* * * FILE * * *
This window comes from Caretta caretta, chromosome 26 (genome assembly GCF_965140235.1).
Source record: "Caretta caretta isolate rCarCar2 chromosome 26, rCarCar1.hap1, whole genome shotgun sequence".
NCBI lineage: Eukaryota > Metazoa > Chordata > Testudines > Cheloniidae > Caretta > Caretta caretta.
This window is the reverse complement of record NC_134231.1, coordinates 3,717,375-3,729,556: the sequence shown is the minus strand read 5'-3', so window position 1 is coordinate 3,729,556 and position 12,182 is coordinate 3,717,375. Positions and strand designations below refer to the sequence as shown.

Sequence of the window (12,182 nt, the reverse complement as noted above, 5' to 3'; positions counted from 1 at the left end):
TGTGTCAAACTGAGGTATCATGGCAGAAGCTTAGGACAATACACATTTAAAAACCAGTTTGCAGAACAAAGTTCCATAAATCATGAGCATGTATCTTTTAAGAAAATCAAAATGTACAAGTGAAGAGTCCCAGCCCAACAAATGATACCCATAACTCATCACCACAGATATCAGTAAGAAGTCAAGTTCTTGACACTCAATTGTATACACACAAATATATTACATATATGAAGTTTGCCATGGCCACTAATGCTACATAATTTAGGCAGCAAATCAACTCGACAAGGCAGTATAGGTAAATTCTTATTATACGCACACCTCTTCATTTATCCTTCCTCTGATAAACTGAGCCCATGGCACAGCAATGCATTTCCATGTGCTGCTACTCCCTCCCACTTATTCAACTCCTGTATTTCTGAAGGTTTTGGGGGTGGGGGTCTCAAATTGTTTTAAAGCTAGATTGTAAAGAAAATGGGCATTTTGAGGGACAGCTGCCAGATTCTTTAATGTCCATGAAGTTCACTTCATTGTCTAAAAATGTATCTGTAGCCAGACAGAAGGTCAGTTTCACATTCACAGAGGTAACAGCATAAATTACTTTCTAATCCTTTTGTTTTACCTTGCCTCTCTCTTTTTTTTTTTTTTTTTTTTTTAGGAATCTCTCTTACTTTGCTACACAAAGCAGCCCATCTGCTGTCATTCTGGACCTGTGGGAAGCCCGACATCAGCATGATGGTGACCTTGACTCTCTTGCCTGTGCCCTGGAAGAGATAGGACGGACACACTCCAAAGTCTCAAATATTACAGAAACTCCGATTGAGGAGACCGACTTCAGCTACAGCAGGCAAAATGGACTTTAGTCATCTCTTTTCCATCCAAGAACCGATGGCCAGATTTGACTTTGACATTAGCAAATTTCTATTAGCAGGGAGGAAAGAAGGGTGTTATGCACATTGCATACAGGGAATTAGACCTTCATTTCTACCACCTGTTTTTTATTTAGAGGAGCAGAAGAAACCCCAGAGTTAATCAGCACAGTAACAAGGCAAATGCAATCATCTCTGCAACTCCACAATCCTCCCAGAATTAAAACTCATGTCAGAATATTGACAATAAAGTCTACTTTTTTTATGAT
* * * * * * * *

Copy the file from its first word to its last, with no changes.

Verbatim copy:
This window comes from Caretta caretta, chromosome 26 (genome assembly GCF_965140235.1).
Source record: "Caretta caretta isolate rCarCar2 chromosome 26, rCarCar1.hap1, whole genome shotgun sequence".
NCBI lineage: Eukaryota > Metazoa > Chordata > Testudines > Cheloniidae > Caretta > Caretta caretta.
This window is the reverse complement of record NC_134231.1, coordinates 3,717,375-3,729,556: the sequence shown is the minus strand read 5'-3', so window position 1 is coordinate 3,729,556 and position 12,182 is coordinate 3,717,375. Positions and strand designations below refer to the sequence as shown.

Sequence of the window (12,182 nt, the reverse complement as noted above, 5' to 3'; positions counted from 1 at the left end):
TGTGTCAAACTGAGGTATCATGGCAGAAGCTTAGGACAATACACATTTAAAAACCAGTTTGCAGAACAAAGTTCCATAAATCATGAGCATGTATCTTTTAAGAAAATCAAAATGTACAAGTGAAGAGTCCCAGCCCAACAAATGATACCCATAACTCATCACCACAGATATCAGTAAGAAGTCAAGTTCTTGACACTCAATTGTATACACACAAATATATTACATATATGAAGTTTGCCATGGCCACTAATGCTACATAATTTAGGCAGCAAATCAACTCGACAAGGCAGTATAGGTAAATTCTTATTATACGCACACCTCTTCATTTATCCTTCCTCTGATAAACTGAGCCCATGGCACAGCAATGCATTTCCATGTGCTGCTACTCCCTCCCACTTATTCAACTCCTGTATTTCTGAAGGTTTTGGGGGTGGGGGTCTCAAATTGTTTTAAAGCTAGATTGTAAAGAAAATGGGCATTTTGAGGGACAGCTGCCAGATTCTTTAATGTCCATGAAGTTCACTTCATTGTCTAAAAATGTATCTGTAGCCAGACAGAAGGTCAGTTTCACATTCACAGAGGTAACAGCATAAATTACTTTCTAATCCTTTTGTTTTACCTTGCCTCTCTCTTTTTTTTTTTTTTTTTTTTTTAGGAATCTCTCTTACTTTGCTACACAAAGCAGCCCATCTGCTGTCATTCTGGACCTGTGGGAAGCCCGACATCAGCATGATGGTGACCTTGACTCTCTTGCCTGTGCCCTGGAAGAGATAGGACGGACACACTCCAAAGTCTCAAATATTACAGAAACTCCGATTGAGGAGACCGACTTCAGCTACAGCAGGCAAAATGGACTTTAGTCATCTCTTTTCCATCCAAGAACCGATGGCCAGATTTGACTTTGACATTAGCAAATTTCTATTAGCAGGGAGGAAAGAAGGGTGTTATGCACATTGCATACAGGGAATTAGACCTTCATTTCTACCACCTGTTTTTTATTTAGAGGAGCAGAAGAAACCCCAGAGTTAATCAGCACAGTAACAAGGCAAATGCAATCATCTCTGCAACTCCACAATCCTCCCAGAATTAAAACTCATGTCAGAATATTGACAATAAAGTCTACTTTTTTTATGAT